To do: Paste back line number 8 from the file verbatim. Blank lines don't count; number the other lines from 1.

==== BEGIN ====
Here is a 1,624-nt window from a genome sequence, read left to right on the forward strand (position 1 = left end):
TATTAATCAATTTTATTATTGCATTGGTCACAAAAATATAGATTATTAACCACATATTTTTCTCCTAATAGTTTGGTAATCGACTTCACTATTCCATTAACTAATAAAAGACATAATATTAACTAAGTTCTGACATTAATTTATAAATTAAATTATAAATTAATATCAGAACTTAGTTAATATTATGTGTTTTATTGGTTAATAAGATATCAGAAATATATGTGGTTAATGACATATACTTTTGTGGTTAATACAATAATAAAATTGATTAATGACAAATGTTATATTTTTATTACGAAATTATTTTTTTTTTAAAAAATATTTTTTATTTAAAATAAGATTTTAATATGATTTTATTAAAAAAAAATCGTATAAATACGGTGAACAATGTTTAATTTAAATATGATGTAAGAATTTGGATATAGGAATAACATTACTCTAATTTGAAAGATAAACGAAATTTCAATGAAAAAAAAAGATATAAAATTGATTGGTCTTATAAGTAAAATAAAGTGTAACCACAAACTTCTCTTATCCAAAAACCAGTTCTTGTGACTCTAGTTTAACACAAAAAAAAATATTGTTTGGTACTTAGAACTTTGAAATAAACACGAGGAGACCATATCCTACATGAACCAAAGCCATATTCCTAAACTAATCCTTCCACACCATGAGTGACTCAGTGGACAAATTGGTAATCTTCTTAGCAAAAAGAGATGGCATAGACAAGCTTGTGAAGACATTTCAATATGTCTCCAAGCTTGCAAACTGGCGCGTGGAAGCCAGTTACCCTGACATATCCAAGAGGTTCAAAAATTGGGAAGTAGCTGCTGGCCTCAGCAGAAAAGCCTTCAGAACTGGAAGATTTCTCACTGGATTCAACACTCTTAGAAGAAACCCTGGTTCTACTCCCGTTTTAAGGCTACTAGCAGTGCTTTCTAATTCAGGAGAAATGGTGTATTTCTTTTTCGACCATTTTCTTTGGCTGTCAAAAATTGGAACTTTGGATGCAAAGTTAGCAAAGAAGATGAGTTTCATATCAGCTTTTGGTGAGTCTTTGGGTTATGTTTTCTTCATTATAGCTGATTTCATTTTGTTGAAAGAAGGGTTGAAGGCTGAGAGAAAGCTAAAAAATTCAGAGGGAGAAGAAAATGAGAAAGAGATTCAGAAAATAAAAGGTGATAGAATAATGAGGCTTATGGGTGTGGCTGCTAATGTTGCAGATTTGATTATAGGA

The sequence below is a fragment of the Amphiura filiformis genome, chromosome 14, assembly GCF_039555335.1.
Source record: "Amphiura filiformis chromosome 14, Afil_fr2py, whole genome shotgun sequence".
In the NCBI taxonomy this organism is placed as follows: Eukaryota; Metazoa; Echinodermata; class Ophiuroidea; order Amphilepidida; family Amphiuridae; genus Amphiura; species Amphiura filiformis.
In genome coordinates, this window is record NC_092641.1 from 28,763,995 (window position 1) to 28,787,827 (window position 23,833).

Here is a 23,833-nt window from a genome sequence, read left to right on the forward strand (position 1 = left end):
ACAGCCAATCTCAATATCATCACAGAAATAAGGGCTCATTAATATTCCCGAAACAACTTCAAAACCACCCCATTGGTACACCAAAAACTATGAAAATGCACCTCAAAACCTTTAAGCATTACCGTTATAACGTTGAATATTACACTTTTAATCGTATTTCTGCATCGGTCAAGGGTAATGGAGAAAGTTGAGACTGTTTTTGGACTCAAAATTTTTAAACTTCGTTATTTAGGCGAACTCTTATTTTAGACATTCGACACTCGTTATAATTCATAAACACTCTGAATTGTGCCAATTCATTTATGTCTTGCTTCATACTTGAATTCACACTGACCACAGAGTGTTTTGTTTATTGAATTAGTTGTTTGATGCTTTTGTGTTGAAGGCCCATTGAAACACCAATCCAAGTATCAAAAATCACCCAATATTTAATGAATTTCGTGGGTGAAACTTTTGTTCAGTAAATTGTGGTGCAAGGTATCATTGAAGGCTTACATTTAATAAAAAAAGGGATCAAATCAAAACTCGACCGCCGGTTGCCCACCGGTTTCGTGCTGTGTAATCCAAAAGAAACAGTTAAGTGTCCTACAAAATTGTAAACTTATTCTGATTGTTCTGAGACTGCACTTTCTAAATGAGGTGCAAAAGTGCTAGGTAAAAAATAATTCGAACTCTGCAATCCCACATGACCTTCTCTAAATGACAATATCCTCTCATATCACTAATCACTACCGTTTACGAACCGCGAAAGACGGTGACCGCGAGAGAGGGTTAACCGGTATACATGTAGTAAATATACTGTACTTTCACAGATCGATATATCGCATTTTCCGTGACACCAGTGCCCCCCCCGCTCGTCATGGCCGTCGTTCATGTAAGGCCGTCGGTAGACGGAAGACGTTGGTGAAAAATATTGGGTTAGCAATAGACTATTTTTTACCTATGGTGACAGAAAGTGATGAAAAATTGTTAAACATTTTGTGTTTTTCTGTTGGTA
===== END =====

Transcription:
ACAGCCAATCTCAATATCATCACAGAAATAAGGGCTCATTAATATTCCCGAAACAACTTCAAAACCACCCCATTGGTACACCAAAAACTATGAAAATGCACCTCAAAACCTTTAAGCATTACCGTTATAACGTTGAATATTACACTTTTAATCGTATTTCTGCATCGGTCAAGGGTAATGGAGAAAGTTGAGACTGTTTTTGGACTCAAAATTTTTAAACTTCGTTATTTAGGCGAACTCTTATTTTAGACATTCGACACTCGTTATAATTCATAAACACTCTGAATTGTGCCAATTCATTTATGTCTTGCTTCATACTTGAATTCACACTGACCACAGAGTGTTTTGTTTATTGAATTAGTTGTTTGATGCTTTTGTGTTGAAGGCCCATTGAAACACCAATCCAAGTATCAAAAATCACCCAATATTTAATGAATTTCGTGGGTGAAACTTTTGTTCAGTAAATTGTGGTGCAAGGTATCATTGAAGGCTTACATTTAATAAAAAAAGGGATCAAATCAAAACTCGACCGCCGGTTGCCCACCGGTTTCGTGCTGTGTAATCCAAAAGAAACAGTTAAGTGTCCTACAAAATTGTAAACTTATTCTGATTGTTCTGAGACTGCACTTTCTAAATGAGGTGCAAAAGTGCTAGGTAAAAAATAATTCGAACTCTGCAATCCCACATGACCTTCTCTAAATGACAATATCCTCTCATATCACTAATCACTACCGTTTACGAACCGCGAAAGACGGTGACCGCGAGAGAGGGTTAACCGGTATACATGTAGTAAATATACTGTACTTTCACAGATCGATATATCGCATTTTCCGTGACACCAGTGCCCCCCCCGCTCGTCATGGCCGTCGTTCATGTAAGGCCGTCGGTAGACGGAAGACGTTGGTGAAAAATATTGGGTTAGCAATAGACTATTTTTTACCTATGGTGACAGAAAGTGATGAAAAATTGTTAAACATTTTGTGTTTTTCTGTTGGTA